Last year I was invited to the Friday night session after my Friday afternoon shift, and then to bring a friend to the Sunday afternoon session, in exchange for my service. Organizers were less generous this time, as I was just offered free admission to Sunday for myself only. I also received a Cask Days T-shirt and three food tickets, which I spent on some delicious Brando’s fried chicken during a short break in my shift.
Friday afternoons aren’t generally that busy, so it allows me to talk to patrons more than I could at the much busier Friday night and Saturday sessions. I enjoyed my time pouring more than 50 different types of unfiltered, unpasteurized and naturally carbonated real ales from Quebec, and it was a good way to gear me up for a trip to Duggan’s Brewery later that evening.
I arrived at the Brickworks on Sunday afternoon at 1:30 p.m., purchased a dozen five-ounce sample tokens for $30, and began my thirst-quenching quest. The good thing about Sunday at Cask Days is that it’s not overly crowded. The downside is that the most popular beers are all gone because there’s only one cask of each and they’re not replaced when they’re done.
So I did my best to try and make the best of what was left. I wasn’t offended by any of what I sampled, but I wasn’t knocked out by anything either. I’d rate most of them a five, six or seven out of 10.
I started with India pale ales from Quebec, California, New York and Oregon. In honour of late Motorhead singer/bassist Lemmy Kilmister, I ordered an Ace of Spades Double IPA from Portland, Ore.-based Hopworks Urban Brewery. It was cloudy, tan-coloured and had a pleasant hop and pine aroma. It went down nicely with an easy finish. It wasn’t a knockout, but it was the best of the five IPAs I tried.
I then went for a Graveyards Pale Ale from California-based brew pub chain Pizza Port Brewing Company. This American pale ale was the clearest one of the day and had a very mild aroma. There was no overt happiness and it was somewhat complex and spicy, almost like a saison.
Ulla!, a dark farmhouse ale with raspberries from Toronto’s Folly Brewpub, was black and had a rich raspberry bouquet and a flavour profile dominated by the fruit. I probably would have liked it more if it wasn’t so acidic.
Since it’s October, I figured I should have a pumpkin beer, and my choices seemed limited to Nickel Brook’s Pumpkin Stout. It poured black and had more of a spice than pumpkin aroma and taste. It was thinner than I’d like in a stout, but it was flavourful.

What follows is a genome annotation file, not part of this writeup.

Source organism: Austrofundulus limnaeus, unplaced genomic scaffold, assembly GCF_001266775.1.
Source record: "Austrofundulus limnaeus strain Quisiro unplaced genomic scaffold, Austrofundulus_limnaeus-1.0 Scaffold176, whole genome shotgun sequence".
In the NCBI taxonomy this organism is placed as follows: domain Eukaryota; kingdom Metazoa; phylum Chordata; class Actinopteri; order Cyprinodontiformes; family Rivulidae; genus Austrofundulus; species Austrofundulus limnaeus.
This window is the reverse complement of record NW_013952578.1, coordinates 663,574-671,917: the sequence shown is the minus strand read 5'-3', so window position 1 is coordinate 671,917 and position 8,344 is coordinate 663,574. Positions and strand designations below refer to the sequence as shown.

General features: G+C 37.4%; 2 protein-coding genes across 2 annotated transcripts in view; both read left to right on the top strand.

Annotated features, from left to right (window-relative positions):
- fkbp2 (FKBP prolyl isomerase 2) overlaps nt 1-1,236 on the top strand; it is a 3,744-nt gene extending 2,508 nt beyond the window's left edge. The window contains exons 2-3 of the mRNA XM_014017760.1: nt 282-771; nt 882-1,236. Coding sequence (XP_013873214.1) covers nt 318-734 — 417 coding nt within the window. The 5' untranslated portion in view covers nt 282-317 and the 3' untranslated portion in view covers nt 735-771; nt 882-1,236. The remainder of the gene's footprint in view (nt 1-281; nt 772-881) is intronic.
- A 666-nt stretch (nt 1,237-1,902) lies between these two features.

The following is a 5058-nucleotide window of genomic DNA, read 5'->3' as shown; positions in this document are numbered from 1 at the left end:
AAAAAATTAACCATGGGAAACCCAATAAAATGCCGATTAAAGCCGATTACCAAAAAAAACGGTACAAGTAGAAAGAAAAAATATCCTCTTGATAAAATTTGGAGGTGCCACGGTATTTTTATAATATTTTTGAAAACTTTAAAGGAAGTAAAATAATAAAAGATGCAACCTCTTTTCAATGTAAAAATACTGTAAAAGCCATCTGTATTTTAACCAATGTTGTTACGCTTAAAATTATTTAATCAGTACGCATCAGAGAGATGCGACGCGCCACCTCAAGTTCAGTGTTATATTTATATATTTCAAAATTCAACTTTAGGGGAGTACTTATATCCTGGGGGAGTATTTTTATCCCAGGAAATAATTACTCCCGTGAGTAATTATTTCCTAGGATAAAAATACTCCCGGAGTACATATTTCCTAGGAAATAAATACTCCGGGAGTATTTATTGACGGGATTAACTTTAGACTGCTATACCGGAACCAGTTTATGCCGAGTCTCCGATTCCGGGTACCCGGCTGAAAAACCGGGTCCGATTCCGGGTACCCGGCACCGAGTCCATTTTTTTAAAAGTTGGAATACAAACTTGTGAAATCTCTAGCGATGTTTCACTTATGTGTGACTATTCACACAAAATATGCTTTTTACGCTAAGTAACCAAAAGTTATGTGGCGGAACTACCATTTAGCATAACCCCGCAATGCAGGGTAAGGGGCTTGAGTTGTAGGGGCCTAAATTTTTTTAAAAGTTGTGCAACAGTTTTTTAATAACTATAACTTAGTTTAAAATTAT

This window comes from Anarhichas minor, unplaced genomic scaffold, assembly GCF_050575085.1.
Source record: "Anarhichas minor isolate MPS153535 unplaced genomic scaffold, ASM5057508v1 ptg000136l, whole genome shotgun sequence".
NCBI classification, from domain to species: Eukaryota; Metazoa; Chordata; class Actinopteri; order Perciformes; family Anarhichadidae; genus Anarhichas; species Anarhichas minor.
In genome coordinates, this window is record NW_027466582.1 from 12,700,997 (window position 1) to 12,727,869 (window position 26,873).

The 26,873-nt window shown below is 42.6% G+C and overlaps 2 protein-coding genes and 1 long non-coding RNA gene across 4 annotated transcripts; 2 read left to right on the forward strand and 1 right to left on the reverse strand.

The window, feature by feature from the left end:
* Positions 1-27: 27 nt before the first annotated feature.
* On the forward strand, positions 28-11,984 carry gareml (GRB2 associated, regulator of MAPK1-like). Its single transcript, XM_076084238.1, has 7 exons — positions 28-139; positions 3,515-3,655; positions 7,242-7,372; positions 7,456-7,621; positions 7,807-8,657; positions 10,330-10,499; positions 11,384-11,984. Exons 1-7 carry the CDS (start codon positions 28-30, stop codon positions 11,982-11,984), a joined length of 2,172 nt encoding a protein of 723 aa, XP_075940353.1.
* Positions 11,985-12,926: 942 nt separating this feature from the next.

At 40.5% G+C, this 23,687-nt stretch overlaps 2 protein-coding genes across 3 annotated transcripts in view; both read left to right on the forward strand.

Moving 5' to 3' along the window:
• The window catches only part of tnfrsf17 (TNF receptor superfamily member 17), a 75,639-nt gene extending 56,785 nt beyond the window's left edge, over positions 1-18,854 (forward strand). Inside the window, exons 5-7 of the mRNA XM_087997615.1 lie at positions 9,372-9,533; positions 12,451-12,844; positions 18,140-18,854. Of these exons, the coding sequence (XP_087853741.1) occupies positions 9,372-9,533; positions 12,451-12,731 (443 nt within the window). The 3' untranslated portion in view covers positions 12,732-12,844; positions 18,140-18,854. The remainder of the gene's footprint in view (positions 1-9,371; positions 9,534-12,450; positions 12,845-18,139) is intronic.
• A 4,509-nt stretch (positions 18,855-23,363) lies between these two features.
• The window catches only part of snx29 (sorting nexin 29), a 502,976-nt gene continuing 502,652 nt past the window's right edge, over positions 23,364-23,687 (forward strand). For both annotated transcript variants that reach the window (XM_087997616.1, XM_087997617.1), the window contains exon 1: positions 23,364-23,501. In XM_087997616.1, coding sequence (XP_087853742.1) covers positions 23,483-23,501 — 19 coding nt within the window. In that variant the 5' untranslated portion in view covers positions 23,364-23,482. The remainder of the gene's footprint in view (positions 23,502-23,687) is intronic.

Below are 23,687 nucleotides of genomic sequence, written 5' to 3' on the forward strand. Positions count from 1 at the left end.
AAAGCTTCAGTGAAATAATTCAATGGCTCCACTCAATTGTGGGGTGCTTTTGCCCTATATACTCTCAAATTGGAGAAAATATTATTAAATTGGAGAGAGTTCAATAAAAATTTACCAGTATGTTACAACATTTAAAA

There were almost 60 ciders at Cask Days, more than ever before. Since a lot of beer nerds probably just stuck to sampling ales, I noticed that there was a better selection of ciders available and spent most of the rest of my time around those casks.
Unfortunately, like with the ales, I only came across ciders that I’d rate in the five to seven out of 10 range.
Again, since Halloween is looming, I figured I should have a pumpkin cider. I tried Spirit Tree Estate Cidery’s Pumpkin Chai. It was a very cloudy pale yellow. It had a pleasing chai aroma and both chai and pumpkin were evident to the palate, though definitely more of the former than the latter.
Les Vergers De La Colline from Saint-Joseph-du-Lac, Que. was a cloudy gold apple tea cider. You could taste the tea, and this mild cider was pleasant but unexceptional.
Ernest Cider Co.’s Key West dry-hopped cider was flavoured with key limes, lemongrass and liquorice. It wasn’t as robust as what those ingredients should have produced.
Revel Pear Necessities was a very cloudy tan-coloured perry cider that incorporated Sauvignon Blanc yeast. While relatively mild, it still had a funky flavour that didn’t appeal much to me.
By then I was subtly buzzed and, judging by what I’d already had, I didn’t think I was going to make any brilliant discoveries if I bought more tokens. So with The The’s “This Is The Day” emanating from the DJ booth and putting an extra bounce in my step, I made my way out.
One of the things I like most about Evergreen Brick Works is the trails that lead out of it. I followed one through a forested area until hitting some streets I’d never been. I then made my way to Bloor Street and then southwest across the downtown core during a two-hour walk that included a brief pit stop for a couple of chicken pitas for dinner.